When we built the home we are in today in 1992, we air conditioned it and we also installed an attic fan, at my insistence. This fan is SO noisy and doesn’t do much to cool the house. It is, however, useful when clearing the house of smoke after a cooking accident. Steve is still very happy to go from heat to cool and never open a window. But on lovely Spring nights like last night, when he is away, I enjoy opening the windows and turning on the ceiling fans. I slept SO well last night and was awakened by the birds this morning.

These days almost everywhere you go there is air conditioning. For that reason, it never occurred to me when I went to Skyland Drive last summer to work on my business plan that they didn’t have air conditioning. I had only been there in the past in the Spring and Fall. There was NO way I was going to get any work done in my room in the sweltering 90 degree plus July heat. I got in the car and headed for the nearest Walmart, in Luray, and bought an oscillating fan on a stand. Once I had that fan, I was cool and comfortable and I could think. Most of all, I felt like a kid again! And I could sleep with the windows open!

Wednesday, April 12, 2006

Road Trips

I remember traveling with my parents when I was a kid. We would pack the car to the limit and head cross country from Birmingham to Boston or LA or Denver or Florida. My father seemed to feel that on good day you had to make 600 miles. This was not 600 miles at 65 mph on the Interstate. This was 600 miles on US Highways, like US 66 and US 11. We loaded up the car with an ice chest, packed with Coca Colas. When the ice melted, we looked for an ice house, as each small town had one.

At the end of each day, we would stop at a motel. We didn’t make reservations; we just picked a decent looking place at the end of the day. The chains were too fancy and costly for us. Usually my parents got a room with a double bed and a rollaway for me. By today’s standards the places we stayed would be considered motels of “last resort.” But in those days they were clean and sometimes even air conditioned. Some even had a tv in the room and maybe even a swimming pool. Usually I think we paid about $10-$15 per night.

I learned to look out the window when traveling and the savor the joy of open windows in the sweltering summer heat. Even mile after mile of Kansas, Texas, Arizona and New Mexico wasn’t boring. I took imaginary photographs of scenes along the road, carefully framing each scene in my head.

When I was grown and married and the mother of an infant, we still had the travel cross country, as plane fare was too costly. With the freeways, travel was faster, so the 800 mile day became possible for us. Why not? We were young and full of energy! We opted for the major motel chains. Our son needed a crib and not every motel had one. We went from stopping when we were tired, to mapping out a route and making reservations well in advance. At that time we lived in southern California and our families were back East! You haven’t lived until you have traveled from California to New York to Alabama and back with a three month old in a two door ’71 Dodge Dart. When they dropped the speed limit from 70 to 55 mph it added a full day to our last trip!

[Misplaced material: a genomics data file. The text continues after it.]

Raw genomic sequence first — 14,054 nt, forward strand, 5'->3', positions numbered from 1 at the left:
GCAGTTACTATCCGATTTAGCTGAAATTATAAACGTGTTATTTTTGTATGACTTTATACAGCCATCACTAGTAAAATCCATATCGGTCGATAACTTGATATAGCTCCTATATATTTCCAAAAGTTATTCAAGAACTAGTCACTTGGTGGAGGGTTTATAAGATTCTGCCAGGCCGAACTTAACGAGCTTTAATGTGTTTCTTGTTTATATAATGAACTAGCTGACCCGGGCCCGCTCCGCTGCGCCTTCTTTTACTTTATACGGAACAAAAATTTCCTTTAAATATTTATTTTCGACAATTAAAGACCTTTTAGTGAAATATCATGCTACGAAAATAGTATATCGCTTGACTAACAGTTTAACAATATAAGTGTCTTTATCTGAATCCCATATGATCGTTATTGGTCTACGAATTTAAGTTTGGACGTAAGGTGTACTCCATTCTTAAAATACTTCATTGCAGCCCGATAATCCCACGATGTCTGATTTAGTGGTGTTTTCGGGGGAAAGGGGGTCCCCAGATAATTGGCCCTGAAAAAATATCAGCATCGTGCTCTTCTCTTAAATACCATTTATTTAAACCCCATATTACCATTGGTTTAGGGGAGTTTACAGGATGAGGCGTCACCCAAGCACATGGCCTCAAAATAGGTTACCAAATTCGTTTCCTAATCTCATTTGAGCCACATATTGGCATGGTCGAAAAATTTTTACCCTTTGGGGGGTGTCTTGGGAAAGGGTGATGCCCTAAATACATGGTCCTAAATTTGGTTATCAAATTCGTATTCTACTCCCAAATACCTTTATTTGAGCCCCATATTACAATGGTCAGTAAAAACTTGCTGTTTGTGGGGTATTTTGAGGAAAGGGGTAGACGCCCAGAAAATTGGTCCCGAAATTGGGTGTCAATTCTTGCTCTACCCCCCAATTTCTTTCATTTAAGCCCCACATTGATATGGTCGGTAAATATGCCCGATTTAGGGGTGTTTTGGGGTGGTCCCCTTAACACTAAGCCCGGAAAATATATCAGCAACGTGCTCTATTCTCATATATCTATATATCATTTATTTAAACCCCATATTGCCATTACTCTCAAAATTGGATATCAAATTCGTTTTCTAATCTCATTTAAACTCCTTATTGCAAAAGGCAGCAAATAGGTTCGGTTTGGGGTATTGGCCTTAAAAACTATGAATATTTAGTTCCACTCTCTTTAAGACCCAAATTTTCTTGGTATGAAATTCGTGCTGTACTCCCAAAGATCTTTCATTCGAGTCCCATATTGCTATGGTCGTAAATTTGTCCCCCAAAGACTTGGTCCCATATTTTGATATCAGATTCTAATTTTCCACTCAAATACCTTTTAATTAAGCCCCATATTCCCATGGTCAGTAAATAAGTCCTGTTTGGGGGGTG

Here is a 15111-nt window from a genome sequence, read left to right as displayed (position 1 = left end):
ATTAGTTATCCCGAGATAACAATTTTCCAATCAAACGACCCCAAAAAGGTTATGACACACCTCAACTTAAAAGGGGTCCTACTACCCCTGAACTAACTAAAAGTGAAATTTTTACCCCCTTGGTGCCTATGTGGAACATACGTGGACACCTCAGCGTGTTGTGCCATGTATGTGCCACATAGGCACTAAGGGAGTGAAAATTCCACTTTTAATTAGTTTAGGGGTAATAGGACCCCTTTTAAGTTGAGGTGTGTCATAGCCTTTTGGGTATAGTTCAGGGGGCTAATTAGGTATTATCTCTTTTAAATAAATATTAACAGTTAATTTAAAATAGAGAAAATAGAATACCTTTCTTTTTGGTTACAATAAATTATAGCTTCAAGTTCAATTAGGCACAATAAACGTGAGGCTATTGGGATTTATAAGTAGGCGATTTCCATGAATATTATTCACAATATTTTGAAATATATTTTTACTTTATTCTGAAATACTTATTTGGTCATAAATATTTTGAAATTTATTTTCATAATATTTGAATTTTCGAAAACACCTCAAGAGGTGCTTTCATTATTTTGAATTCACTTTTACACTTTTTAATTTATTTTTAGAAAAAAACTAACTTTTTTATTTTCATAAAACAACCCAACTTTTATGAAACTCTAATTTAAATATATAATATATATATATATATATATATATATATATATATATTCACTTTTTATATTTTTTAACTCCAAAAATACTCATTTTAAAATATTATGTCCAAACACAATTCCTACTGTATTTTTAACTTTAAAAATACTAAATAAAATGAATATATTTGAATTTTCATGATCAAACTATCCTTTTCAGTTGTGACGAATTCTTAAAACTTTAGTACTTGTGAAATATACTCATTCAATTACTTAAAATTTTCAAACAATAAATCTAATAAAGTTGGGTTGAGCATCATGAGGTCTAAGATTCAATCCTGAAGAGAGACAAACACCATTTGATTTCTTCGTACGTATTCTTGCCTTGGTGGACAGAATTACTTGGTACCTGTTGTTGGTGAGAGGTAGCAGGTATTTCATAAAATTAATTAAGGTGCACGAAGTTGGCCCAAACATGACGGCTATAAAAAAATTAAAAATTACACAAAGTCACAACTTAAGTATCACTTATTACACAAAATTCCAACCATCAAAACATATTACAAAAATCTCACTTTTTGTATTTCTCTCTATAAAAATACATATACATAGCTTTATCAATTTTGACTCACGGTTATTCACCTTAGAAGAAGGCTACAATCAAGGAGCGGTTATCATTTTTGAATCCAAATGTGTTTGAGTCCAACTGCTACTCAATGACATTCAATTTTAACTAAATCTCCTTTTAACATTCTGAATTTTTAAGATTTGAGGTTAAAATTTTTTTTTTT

I have now been in every state I think but North Dakota and Alaska and I’ve seen the countryside up close and personal. We now can afford to fly on vacation travel, especially since we have loads of frequent flyer miles. Still, however, sometimes it makes sense to drive.

I think I have driven the full width of Texas for the last time. But when we are headed for someplace along the East coast, the car is the way to go. I don’t mind sharing in the driving with my husband and we make enough rest stops and meal stops. Is the trip up the Jersey Turnpike boring? Or how about Virginia as seen from I-95 or I-81? These are long boring rides, but so is sitting for two hours in the Atlanta Airport.

A new kind of trip has entered my life in the last few years, and that is the “road trip with girlfriends.” I realize “girl” is perhaps not the best way to describe my friends, most of them 50+. But you get the idea! It is more the “spirit” of “girlhood.” We love the men in our lives deeply, but sometimes it is fun to just get away with the “girls.”

Women understand the “art” of shopping. My husband, on the other hand, wanted to buy two shirts in Gatlinburg at the Van Heusen outlet. He walked in; picked up two shirts in his size (all in less than a minute) and was quickly in line at the cashier. Had he been a woman, he would have first scoped out the whole store, zeroed in on about half dozen blouse candidates; felt the texture of each fabric; selected at least three for purchase and perhaps picked up a pair of coordinating slacks. Any self-respecting woman would then consider trying to pick up a matching purse and shoes, and maybe a sweater to match. This process could take up to two hours, finished up by a restroom break and lunch and a few more stores, just in case.